The man returned to Tiffany, who read the note and saw the offer for $4,000. He knew he could still make money on the offer, but felt the pin was still worth the $5,000 he was asking.
He said to the man, “You may return the check to Mr. Morgan, and tell him I hope to do business with him in the future,” and left.
After a couple of minutes, Tiffany took the wrapping off the box, opened it up and found not the stickpin, but a check for $5,000 and a note that said, “Just checking the price.”
How do you tell a story about the stock market?
By the time I met him in 1997, he had been writing a daily column, Cashin’s Comments, for nearly twenty years that was estimated to reach 1.5 million to 2 million people a day. It invariably began with an analysis of an important event. (“On this date in 1918, the worldwide flu epidemic went into high gear in the U.S.”) Then, after a brief history lesson tied that event to the day’s market events. (“Pre-opening Wednesday morning, U.S. stock futures looked like they might be coming down with the flu. Several earnings reports were less than glowing and some of the outlooks were cloudy.”)
Cashin never took a course in literary theory, but he understood that some stories were far more persuasive than others, and that condensed narratives that had a clear storytelling arc were the most memorable and therefore a more effective way to convey information.
For Cashin, storytelling is only partly about facts: a series of Post-it notes on the wall, each with a separate fact about something going on in the market that day, is not a story. It’s how you connect the facts and weave it into a narrative that makes it a story.
“I have been fortunate enough over the years to be able to look at very complicated situations or problems and be able to reduce them to understandable items by using a story or a parable,” he once said to me.
He not only uses stories, but he also anthropomorphizes the entire market: he routinely described the market as “in a tizzy,” or that traders were “circling the wagons” to defend a particularly important level of the Dow Jones Industrial Average.
Let’s get back to the story about J.P. Morgan, Tiffany, and price discovery. For Cashin, understanding what a stock was worth was not about a mathematical formula, it was about trying to understand what the other guy was willing to pay: “How can I, in a real estate transaction, in a stock transaction, whatever, delve into your mind and find out what will you really accept? You offer your house at three quarters of a million dollars. Is that really your price? How do I find out what the difference was? And Morgan, in his natural genius, figured out that he would offer the guy somewhat less, and if the guy took it, that was to Morgan’s advantage. And if the guy refused, then that was the price and he had to pay it.”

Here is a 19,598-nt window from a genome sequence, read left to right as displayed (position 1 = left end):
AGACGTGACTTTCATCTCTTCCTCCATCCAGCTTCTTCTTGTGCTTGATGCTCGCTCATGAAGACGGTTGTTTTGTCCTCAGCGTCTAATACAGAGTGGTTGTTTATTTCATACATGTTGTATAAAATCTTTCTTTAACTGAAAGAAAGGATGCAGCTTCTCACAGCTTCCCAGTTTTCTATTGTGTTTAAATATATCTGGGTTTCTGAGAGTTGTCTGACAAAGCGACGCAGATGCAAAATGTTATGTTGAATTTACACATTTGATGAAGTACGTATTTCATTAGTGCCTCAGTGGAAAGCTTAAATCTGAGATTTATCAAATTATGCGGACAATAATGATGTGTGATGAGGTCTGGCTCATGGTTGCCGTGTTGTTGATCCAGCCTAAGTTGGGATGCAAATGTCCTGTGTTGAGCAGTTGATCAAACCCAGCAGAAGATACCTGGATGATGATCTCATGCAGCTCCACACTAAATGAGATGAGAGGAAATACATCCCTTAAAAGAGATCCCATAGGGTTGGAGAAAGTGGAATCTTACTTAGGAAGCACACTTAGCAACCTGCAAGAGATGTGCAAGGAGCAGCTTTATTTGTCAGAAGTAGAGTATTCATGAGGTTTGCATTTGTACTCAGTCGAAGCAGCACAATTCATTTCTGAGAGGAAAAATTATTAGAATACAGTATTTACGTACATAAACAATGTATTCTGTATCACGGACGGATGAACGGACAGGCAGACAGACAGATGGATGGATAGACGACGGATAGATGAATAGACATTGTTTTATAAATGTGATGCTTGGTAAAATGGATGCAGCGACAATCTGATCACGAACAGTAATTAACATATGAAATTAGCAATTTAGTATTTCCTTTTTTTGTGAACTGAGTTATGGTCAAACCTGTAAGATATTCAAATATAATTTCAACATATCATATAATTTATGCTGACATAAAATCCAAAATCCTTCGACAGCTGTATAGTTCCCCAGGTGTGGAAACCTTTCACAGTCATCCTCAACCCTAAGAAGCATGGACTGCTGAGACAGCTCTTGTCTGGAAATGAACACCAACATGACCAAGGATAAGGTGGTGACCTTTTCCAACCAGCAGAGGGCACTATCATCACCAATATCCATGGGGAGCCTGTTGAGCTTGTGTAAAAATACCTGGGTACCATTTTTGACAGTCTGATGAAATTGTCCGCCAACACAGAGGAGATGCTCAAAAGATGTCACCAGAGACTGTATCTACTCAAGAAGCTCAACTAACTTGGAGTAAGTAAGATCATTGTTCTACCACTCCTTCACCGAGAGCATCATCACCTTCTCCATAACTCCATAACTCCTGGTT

Cashin’s secret sauce was a natural gift for telling stories with a “dramatic arc,” that is, stories with rising action, a climax, falling action and a resolution. Even a story as short as the Tiffany one contains all these elements: the action rises when Tiffany’s man presents the stick pin to Morgan with a $5,000 asking price, and Morgan counters with a $4,000 offer. The climax occurs when Tiffany declines the counteroffer. The falling action occurs when he sends the courier back with the note. The resolution occurs when Tiffany opens the box and found not the stickpin but a check for $5,000 and a note that said, “Just checking the price.”
Cashin grasped that these kinds of stories pack more emotional resonance than those that don’t have them, and that’s why people remember them.
The Kennedy assassination
Cashin passionately believed that the market did indeed reflect all available information — even if some were able to come to different conclusions than others. And often when the market moved for reasons that were not obvious, Cashin would come up with some plausible but not obvious reason why.